English and Film recommends

Five simple steps to prepare for your undergraduate English and Film degree at the University of Birmingham.

1. Follow the story of Film

In preparation for Film Studies at the University of Birmingham, we would first recommend this thoroughly amazing documentary series about the history of cinema:

2. Watch the greatest films ever made

Then, if you want to dive in to film history yourself, these three lists give you plenty of amazing films to seek out:

3. Our own selection

In addition, here are some of the most brilliant and exciting films that pop up a lot on those lists and, for many different reasons, throughout your studies. Essential viewing all:

  • Citizen Kane - Orson Welles takes to filmmaking as if it were the greatest train set a kid ever had to play with!
  • Rear Window - Alfred Hitchcock makes a thrilling film that teaches you how a thrilling film is made!
  • Who Framed Roger Rabbit? - Frame for frame, one of the most innovative and imaginative films about films ever made!
  • City of God - Brazilian cinema blows Hollywood away in one of the greatest films of World Cinema!
  • Before Sunrise - American cinema and philosophy meets European cinema and philosophy, they walk and talk, fall in love.
  • The Piano - Romantic, gothic musings on fate, feminism and fortitude in Jane Campion’s masterpiece.
  • Shaun of the Dead - Make film. Deconstruct genres. Reinvent British cinema. Go to the Winchester, have a nice cold pint, and wait for all of this to blow over.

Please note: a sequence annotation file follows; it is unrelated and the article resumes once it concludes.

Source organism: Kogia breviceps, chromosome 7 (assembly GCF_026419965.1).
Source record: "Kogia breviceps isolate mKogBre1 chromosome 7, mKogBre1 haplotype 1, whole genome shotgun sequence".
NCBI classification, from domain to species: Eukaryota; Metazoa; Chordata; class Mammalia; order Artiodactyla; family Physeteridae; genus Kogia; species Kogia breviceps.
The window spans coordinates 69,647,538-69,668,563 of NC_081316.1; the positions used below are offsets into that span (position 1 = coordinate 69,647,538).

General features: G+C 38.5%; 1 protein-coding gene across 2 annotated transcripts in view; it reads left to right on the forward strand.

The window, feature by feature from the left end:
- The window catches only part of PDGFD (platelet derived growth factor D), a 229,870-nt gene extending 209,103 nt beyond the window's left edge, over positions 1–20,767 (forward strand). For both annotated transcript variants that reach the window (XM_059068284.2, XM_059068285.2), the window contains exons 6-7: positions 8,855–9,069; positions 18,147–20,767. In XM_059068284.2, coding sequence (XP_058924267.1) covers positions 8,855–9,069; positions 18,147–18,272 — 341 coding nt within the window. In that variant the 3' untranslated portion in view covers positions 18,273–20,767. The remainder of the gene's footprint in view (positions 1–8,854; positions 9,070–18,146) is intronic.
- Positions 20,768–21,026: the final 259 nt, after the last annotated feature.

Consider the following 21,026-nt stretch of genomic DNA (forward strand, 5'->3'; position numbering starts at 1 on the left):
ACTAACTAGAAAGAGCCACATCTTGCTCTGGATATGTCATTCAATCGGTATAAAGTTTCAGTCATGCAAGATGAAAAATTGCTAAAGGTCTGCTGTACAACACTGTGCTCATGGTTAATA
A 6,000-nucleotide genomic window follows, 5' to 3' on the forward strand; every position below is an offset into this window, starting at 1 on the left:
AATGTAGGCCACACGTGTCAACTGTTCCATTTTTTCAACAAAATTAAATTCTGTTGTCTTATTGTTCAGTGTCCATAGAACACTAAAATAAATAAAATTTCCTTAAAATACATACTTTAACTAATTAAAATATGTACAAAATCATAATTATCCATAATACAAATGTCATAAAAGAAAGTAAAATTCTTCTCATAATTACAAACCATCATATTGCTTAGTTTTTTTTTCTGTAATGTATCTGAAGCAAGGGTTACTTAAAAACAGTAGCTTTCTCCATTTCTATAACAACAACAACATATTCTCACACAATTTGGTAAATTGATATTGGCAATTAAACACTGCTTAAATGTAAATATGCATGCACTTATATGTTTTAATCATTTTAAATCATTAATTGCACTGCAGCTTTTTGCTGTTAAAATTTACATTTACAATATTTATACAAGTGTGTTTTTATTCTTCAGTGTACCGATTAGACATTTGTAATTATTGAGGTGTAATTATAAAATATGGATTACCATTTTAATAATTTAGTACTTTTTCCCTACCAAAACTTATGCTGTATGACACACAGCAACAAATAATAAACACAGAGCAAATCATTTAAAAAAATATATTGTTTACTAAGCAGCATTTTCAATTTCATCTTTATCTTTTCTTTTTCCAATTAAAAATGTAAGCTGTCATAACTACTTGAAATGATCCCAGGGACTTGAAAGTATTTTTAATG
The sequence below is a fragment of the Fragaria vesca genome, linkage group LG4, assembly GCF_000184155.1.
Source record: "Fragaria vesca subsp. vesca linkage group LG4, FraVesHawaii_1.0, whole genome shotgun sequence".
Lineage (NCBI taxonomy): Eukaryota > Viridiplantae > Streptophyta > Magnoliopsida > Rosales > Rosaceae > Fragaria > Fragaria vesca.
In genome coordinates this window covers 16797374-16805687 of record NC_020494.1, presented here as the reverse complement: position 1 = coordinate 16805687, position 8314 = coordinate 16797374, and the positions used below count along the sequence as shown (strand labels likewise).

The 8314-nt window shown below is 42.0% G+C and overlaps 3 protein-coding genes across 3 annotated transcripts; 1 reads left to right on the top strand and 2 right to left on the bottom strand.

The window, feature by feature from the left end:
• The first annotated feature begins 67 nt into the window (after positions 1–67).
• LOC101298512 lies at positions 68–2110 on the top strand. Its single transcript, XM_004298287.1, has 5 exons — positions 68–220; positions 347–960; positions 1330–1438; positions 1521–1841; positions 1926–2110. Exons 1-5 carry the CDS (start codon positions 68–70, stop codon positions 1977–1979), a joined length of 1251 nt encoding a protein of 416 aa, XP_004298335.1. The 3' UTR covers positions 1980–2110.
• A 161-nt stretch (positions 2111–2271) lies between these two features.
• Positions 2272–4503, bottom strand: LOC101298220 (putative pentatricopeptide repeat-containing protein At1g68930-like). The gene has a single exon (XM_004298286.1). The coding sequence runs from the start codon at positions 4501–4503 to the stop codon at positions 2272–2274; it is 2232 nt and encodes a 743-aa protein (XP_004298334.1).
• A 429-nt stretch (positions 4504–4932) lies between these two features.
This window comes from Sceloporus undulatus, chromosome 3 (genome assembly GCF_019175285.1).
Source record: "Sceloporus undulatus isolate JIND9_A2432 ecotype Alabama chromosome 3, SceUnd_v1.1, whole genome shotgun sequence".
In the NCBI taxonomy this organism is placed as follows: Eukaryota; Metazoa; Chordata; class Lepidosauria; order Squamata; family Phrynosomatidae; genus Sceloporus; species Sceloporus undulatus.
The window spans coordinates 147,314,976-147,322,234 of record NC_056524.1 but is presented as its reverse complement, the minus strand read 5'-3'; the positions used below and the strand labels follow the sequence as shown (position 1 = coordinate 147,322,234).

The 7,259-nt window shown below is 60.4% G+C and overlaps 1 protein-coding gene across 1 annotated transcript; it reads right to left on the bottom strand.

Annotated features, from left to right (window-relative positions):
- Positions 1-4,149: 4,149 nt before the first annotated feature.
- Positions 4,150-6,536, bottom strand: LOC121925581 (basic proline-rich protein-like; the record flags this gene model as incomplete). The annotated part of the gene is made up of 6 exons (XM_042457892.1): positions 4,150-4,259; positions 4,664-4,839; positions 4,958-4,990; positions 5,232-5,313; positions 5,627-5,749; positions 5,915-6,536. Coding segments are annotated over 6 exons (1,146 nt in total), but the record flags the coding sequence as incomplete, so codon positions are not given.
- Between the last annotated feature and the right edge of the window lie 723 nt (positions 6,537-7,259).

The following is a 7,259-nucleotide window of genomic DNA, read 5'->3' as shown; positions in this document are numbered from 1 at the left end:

• Lady Bird - Greta Gerwig’s coming-of-age tale is timeless and exactly of its time.
  • Moonlight - A foreign film in American cinema, blessed with music and cinematography that puts the art into arthouse.
  • Parasite - Bong Joon-ho’s dazzlingly witty, adept and profound examination of class is the film of now.
  • Avengers: Endgame - Big, brash and beautiful, the blockbuster was never so bold.
  • Portrait of a Lady on Fire - Nothing less than the exquisite and deeply moving reinvention of cinema.


 4. Don’t forget TV series!

In addition, innovative and ground-breaking television and streaming series that often feature throughout your degree include:

  • Sense8 - Musical, passionate, thrilling, feel what a world full of diverse and equal people could actually be like.
  • The Thick of It - Political satire at its most pungent, vicious and pointed.
  • The West Wing - American network television at its absolute peak. Aaron Sorkin goes electric.
  • Fleabag - Phoebe Waller Bridge erases all borders between television, film and theatre as well as between her characters and the audience.
  • The Wire - Dickensian, Twainesque, the greatest modern American novel is a television series.
  • Girls - Mumblecore makes it to HBO as the Indie vibe turns the tables on tired television tropes.
  • Giri/Haji - More fascinating textures than a textile museum, mixing genres, formats and performance systems to dazzling effect.
  • Community - Not just hilarious, but so meta it hurts. So savvy about film and tv it could be its own degree scheme. Yes, it will be on the test.
  • Steven Universe - The Crystal Gems are a team of magical beings who are the self-appointed guardians of the universe and Steven tags along too. To see it is to love it.

 5. Be an active spectator